Turns out, however, the company didn’t answer the question; it ignored it completely.
The Journal story (as was the case with my hit today on CNBC’s Power Lunch) focused on Hain’s organic growth, which may or may not be a telltale sign of possible problems.
Meanwhile, an analysis of Hain’s cash flow suggests that if you strip out capital spending and the cost of acquisitions and adjust for options-related tax benefits the company's free cash flow has been more in the red than the black.
Hain management doesn’t believe subtracting acquisitions is an “accurate” measure of the true ability of its operations to generate cash. “We are more concerned with what our operating activities bring to the table in cash flows, rather than the impact that the cash cost of an acquisition has on those cash flows,” the company said in a written response to my questions. “We believe our acquisition expenditures are successful when they provide incremental cash flows from operations.”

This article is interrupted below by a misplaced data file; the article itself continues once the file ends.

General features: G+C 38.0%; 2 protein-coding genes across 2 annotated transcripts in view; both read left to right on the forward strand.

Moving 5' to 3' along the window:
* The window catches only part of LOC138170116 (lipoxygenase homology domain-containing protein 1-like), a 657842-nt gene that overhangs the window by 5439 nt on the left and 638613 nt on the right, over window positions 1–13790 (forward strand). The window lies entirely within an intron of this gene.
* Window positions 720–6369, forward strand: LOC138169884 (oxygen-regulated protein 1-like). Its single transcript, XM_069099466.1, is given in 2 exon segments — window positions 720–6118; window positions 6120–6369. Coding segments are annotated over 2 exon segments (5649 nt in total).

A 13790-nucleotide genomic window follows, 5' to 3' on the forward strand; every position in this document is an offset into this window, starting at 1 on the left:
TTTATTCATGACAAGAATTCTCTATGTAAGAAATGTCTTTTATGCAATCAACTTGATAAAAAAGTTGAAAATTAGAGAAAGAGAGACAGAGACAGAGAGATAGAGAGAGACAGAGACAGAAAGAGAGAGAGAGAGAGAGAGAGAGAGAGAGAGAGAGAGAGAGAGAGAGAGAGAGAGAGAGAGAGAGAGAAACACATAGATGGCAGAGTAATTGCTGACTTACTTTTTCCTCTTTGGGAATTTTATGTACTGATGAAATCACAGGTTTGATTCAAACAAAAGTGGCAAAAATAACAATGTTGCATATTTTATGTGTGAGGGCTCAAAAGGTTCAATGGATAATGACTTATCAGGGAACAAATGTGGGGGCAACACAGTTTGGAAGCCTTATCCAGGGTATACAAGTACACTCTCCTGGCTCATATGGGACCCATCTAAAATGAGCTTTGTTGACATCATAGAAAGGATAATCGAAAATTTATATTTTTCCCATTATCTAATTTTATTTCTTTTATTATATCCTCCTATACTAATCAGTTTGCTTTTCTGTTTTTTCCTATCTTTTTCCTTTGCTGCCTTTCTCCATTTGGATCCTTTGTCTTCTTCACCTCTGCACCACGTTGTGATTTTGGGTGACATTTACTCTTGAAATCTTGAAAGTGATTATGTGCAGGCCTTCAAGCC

Which precisely is why they should be included in the calculation of cash flow – a point on which we’ll have to agree to disagree.